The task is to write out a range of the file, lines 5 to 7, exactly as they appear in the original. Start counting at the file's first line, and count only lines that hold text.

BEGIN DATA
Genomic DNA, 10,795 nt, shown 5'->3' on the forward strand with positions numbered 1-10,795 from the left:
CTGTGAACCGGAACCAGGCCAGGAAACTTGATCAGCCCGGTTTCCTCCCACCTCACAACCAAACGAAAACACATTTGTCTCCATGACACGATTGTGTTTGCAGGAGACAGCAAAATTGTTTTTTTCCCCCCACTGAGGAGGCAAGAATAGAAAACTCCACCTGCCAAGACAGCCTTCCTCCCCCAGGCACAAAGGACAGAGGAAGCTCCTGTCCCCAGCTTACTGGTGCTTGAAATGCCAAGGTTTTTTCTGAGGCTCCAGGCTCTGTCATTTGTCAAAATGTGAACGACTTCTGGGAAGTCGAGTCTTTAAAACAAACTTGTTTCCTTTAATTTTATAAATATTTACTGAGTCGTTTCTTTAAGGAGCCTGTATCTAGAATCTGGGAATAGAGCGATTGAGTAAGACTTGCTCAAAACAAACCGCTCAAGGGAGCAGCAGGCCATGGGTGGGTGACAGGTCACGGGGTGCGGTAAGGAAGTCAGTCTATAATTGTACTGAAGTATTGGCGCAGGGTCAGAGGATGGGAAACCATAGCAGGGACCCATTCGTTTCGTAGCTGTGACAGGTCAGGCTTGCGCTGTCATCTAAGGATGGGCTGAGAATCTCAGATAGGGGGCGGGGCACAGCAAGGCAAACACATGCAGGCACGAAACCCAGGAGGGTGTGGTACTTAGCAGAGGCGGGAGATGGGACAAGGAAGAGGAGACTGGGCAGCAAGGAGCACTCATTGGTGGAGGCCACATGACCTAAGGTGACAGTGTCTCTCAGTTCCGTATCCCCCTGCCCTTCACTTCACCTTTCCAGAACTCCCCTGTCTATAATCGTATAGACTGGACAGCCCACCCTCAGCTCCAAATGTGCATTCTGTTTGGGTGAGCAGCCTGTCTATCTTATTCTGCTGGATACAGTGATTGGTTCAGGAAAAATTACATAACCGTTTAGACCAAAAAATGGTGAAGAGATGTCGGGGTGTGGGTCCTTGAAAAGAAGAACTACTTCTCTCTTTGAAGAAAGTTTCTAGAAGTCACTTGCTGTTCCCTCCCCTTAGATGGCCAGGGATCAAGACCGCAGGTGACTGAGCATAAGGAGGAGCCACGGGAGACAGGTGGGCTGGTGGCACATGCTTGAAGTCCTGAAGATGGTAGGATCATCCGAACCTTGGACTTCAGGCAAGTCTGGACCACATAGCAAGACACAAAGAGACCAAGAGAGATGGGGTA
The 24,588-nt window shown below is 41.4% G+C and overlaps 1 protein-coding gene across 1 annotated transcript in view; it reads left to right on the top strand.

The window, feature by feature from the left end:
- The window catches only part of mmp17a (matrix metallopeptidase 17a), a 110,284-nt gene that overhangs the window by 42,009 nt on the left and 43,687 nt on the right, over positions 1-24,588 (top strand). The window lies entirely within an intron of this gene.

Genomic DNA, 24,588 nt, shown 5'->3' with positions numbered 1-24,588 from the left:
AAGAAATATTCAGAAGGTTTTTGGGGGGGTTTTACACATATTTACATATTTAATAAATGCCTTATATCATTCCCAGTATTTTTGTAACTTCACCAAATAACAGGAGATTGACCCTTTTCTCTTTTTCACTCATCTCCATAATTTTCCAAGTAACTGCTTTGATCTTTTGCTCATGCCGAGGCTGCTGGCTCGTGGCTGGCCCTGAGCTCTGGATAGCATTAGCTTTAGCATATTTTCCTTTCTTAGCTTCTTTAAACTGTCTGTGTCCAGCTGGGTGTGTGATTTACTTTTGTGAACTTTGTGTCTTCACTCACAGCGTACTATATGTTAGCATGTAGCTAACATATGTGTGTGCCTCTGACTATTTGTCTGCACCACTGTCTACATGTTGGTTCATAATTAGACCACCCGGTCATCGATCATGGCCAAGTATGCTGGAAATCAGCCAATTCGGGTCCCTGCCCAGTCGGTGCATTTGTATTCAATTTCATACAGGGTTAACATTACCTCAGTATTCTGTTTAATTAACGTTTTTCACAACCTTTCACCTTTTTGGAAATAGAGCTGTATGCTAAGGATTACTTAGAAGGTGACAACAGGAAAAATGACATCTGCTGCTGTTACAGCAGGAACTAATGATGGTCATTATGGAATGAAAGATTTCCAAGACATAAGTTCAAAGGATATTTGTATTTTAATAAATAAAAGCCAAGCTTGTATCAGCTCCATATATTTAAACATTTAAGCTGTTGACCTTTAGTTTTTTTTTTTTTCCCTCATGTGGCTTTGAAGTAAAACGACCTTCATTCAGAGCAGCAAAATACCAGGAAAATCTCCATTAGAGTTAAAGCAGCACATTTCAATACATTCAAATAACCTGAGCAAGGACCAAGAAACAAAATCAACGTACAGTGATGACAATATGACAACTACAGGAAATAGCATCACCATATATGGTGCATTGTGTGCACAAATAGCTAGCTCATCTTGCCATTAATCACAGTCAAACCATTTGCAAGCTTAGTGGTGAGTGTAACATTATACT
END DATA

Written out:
- The window catches only part of mmp17a (matrix metallopeptidase 17a), a 110,284-nt gene that overhangs the window by 42,009 nt on the left and 43,687 nt on the right, over positions 1-24,588 (top strand). The window lies entirely within an intron of this gene.

Genomic DNA, 24,588 nt, shown 5'->3' with positions numbered 1-24,588 from the left:
AAGAAATATTCAGAAGGTTTTTGGGGGGGTTTTACACATATTTACATATTTAATAAATGCCTTATATCATTCCCAGTATTTTTGTAACTTCACCAAATAACAGGAGATTGACCCTTTTCTCTTTTTCACTCATCTCCATAATTTTCCAAGTAACTGCTTTGATCTTTTGCTCATGCCGAGGCTGCTGGCTCGTGGCTGGCCCTGAGCTCTGGATAGCATTAGCTTTAGCATATTTTCCTTTCTTAGCTTCTTTAAACTGTCTGTGTCCAGCTGGGTGTGTGATTTACTTTTGTGAACTTTGTGTCTTCACTCACAGCGTACTATATGTTAGCATGTAGCTAACATATGTGTGTGCCTCTGACTATTTGTCTGCACCACTGTCTACATGTTGGTTCATAATTAGACCACCCGGTCATCGATCATGGCCAAGTATGCTGGAAATCAGCCAATTCGGGTCCCTGCCCAGTCGGTGCATTTGTATTCAATTTCATACAGGGTTAACATTACCTCAGTATTCTGTTTAATTAACGTTTTTCACAACCTTTCACCTTTTTGGAAATAGAGCTGTATGCTAAGGATTACTTAGAAGGTGACAACAGGAAAAATGACATCTGCTGCTGTTACAGCAGGAACTAATGATGGTCATTATGGAATGAAAGATTTCCAAGACATAAGTTCAAAGGATATTTGTATTTTAATAAATAAAAGCCAAGCTTGTATCAGCTCCATATATTTAAACATTTAAGCTGTTGACCTTTAGTTTTTTTTTTTTTCCCTCATGTGGCTTTGAAGTAAAACGACCTTCATTCAGAGCAGCAAAATACCAGGAAAATCTCCATTAGAGTTAAAGCAGCACATTTCAATACATTCAAATAACCTGAGCAAGGACCAAGAAACAAAATCAACGTACAGTGATGACAATATGACAACTACAGGAAATAGCATCACCATATATGGTGCATTGTGTGCACAAATAGCTAGCTCATCTTGCCATTAATCACAGTCAAACCATTTGCAAGCTTAGTGGTGAGTGTAACATTATACT